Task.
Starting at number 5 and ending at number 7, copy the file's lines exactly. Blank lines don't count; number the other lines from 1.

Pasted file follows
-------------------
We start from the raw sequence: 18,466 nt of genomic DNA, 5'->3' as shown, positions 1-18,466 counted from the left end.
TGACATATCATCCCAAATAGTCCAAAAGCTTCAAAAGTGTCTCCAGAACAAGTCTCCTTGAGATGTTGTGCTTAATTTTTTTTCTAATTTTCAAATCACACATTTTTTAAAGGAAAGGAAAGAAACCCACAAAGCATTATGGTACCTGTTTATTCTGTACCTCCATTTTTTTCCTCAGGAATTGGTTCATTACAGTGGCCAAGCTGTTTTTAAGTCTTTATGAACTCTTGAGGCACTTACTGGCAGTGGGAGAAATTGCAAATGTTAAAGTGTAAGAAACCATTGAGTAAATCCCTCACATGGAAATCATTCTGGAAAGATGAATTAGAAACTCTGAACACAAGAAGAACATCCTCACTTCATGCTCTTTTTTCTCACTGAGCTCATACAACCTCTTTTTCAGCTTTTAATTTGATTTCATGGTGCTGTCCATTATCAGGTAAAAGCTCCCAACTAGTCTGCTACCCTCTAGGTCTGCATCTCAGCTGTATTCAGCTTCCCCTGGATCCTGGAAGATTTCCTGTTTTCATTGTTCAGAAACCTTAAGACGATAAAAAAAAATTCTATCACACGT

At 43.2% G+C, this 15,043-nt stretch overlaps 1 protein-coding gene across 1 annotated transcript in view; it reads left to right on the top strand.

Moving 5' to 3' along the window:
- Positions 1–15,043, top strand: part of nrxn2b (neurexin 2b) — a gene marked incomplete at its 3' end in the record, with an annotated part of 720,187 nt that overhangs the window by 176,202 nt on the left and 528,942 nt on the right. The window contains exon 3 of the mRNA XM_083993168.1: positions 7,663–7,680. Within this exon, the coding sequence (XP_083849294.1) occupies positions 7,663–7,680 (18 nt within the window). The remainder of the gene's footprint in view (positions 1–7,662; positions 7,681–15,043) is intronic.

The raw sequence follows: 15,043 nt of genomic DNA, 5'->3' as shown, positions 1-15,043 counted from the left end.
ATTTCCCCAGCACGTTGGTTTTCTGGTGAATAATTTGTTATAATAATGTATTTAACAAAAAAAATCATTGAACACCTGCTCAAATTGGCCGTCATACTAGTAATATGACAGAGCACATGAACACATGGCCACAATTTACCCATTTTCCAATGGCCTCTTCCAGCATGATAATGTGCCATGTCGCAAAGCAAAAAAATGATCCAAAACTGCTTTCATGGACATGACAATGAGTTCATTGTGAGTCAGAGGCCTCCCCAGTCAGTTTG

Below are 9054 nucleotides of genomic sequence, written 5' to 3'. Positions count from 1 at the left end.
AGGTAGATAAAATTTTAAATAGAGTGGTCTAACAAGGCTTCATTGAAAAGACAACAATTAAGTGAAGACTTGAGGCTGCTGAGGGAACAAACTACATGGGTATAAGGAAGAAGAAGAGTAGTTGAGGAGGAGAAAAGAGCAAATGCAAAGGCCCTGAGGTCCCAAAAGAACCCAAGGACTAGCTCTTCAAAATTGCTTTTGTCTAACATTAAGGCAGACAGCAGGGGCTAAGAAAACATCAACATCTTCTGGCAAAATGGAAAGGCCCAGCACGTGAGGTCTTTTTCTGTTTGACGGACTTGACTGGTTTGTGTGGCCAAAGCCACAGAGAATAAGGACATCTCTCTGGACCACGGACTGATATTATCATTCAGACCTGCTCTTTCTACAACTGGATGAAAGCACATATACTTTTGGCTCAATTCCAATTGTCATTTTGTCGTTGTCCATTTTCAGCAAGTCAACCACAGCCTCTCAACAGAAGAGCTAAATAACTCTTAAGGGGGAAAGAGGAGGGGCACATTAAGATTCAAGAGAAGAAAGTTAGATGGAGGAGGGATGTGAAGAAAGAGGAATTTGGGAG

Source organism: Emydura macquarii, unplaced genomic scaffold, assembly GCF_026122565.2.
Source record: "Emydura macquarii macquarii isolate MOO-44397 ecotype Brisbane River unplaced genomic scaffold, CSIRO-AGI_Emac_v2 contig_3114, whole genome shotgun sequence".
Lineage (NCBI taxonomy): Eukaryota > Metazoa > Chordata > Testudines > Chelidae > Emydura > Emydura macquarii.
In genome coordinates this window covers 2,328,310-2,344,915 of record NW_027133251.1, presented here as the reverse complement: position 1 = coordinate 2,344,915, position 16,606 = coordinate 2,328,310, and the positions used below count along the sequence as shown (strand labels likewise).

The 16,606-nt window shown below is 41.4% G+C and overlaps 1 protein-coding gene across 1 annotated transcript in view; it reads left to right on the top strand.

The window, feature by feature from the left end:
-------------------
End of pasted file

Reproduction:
- Positions 1–15,043, top strand: part of nrxn2b (neurexin 2b) — a gene marked incomplete at its 3' end in the record, with an annotated part of 720,187 nt that overhangs the window by 176,202 nt on the left and 528,942 nt on the right. The window contains exon 3 of the mRNA XM_083993168.1: positions 7,663–7,680. Within this exon, the coding sequence (XP_083849294.1) occupies positions 7,663–7,680 (18 nt within the window). The remainder of the gene's footprint in view (positions 1–7,662; positions 7,681–15,043) is intronic.

The raw sequence follows: 15,043 nt of genomic DNA, 5'->3' as shown, positions 1-15,043 counted from the left end.
ATTTCCCCAGCACGTTGGTTTTCTGGTGAATAATTTGTTATAATAATGTATTTAACAAAAAAAATCATTGAACACCTGCTCAAATTGGCCGTCATACTAGTAATATGACAGAGCACATGAACACATGGCCACAATTTACCCATTTTCCAATGGCCTCTTCCAGCATGATAATGTGCCATGTCGCAAAGCAAAAAAATGATCCAAAACTGCTTTCATGGACATGACAATGAGTTCATTGTGAGTCAGAGGCCTCCCCAGTCAGTTTG